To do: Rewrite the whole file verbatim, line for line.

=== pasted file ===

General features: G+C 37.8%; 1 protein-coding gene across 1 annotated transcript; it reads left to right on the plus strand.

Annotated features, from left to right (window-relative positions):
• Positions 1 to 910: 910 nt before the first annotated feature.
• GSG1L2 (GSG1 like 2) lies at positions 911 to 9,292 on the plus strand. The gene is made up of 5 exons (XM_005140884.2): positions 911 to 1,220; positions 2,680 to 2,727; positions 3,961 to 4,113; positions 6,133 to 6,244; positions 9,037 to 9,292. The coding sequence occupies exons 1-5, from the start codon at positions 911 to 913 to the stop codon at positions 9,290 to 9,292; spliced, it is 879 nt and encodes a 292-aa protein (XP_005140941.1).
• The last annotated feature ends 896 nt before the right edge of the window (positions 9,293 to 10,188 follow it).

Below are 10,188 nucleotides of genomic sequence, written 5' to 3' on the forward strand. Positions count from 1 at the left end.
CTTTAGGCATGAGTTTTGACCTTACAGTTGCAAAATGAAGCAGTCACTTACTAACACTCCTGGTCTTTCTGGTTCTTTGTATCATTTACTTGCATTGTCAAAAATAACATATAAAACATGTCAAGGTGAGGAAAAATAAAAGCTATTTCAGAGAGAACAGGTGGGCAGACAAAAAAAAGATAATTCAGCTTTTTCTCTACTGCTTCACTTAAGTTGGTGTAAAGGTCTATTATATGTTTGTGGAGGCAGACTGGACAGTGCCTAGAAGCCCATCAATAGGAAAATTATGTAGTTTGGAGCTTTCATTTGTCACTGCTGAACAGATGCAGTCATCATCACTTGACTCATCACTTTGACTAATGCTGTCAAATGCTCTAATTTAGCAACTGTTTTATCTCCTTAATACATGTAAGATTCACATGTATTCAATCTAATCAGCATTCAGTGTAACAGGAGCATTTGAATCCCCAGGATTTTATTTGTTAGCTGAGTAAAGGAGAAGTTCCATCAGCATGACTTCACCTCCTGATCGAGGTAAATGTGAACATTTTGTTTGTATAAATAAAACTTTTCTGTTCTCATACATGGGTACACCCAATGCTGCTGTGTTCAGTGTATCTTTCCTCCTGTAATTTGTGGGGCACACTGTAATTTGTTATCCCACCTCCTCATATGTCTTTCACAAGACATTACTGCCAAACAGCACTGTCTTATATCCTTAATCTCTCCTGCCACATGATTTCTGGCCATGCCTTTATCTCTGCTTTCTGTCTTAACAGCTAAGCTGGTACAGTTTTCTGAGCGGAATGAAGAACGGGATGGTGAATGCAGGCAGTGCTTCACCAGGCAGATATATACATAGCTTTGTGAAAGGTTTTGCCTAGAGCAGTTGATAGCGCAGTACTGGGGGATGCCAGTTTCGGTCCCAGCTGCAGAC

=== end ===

General features: G+C 37.8%; 1 protein-coding gene across 1 annotated transcript; it reads left to right on the plus strand.

Annotated features, from left to right (window-relative positions):
• Positions 1 to 910: 910 nt before the first annotated feature.
• GSG1L2 (GSG1 like 2) lies at positions 911 to 9,292 on the plus strand. The gene is made up of 5 exons (XM_005140884.2): positions 911 to 1,220; positions 2,680 to 2,727; positions 3,961 to 4,113; positions 6,133 to 6,244; positions 9,037 to 9,292. The coding sequence occupies exons 1-5, from the start codon at positions 911 to 913 to the stop codon at positions 9,290 to 9,292; spliced, it is 879 nt and encodes a 292-aa protein (XP_005140941.1).
• The last annotated feature ends 896 nt before the right edge of the window (positions 9,293 to 10,188 follow it).

Below are 10,188 nucleotides of genomic sequence, written 5' to 3' on the forward strand. Positions count from 1 at the left end.
CTTTAGGCATGAGTTTTGACCTTACAGTTGCAAAATGAAGCAGTCACTTACTAACACTCCTGGTCTTTCTGGTTCTTTGTATCATTTACTTGCATTGTCAAAAATAACATATAAAACATGTCAAGGTGAGGAAAAATAAAAGCTATTTCAGAGAGAACAGGTGGGCAGACAAAAAAAAGATAATTCAGCTTTTTCTCTACTGCTTCACTTAAGTTGGTGTAAAGGTCTATTATATGTTTGTGGAGGCAGACTGGACAGTGCCTAGAAGCCCATCAATAGGAAAATTATGTAGTTTGGAGCTTTCATTTGTCACTGCTGAACAGATGCAGTCATCATCACTTGACTCATCACTTTGACTAATGCTGTCAAATGCTCTAATTTAGCAACTGTTTTATCTCCTTAATACATGTAAGATTCACATGTATTCAATCTAATCAGCATTCAGTGTAACAGGAGCATTTGAATCCCCAGGATTTTATTTGTTAGCTGAGTAAAGGAGAAGTTCCATCAGCATGACTTCACCTCCTGATCGAGGTAAATGTGAACATTTTGTTTGTATAAATAAAACTTTTCTGTTCTCATACATGGGTACACCCAATGCTGCTGTGTTCAGTGTATCTTTCCTCCTGTAATTTGTGGGGCACACTGTAATTTGTTATCCCACCTCCTCATATGTCTTTCACAAGACATTACTGCCAAACAGCACTGTCTTATATCCTTAATCTCTCCTGCCACATGATTTCTGGCCATGCCTTTATCTCTGCTTTCTGTCTTAACAGCTAAGCTGGTACAGTTTTCTGAGCGGAATGAAGAACGGGATGGTGAATGCAGGCAGTGCTTCACCAGGCAGATATATACATAGCTTTGTGAAAGGTTTTGCCTAGAGCAGTTGATAGCGCAGTACTGGGGGATGCCAGTTTCGGTCCCAGCTGCAGAC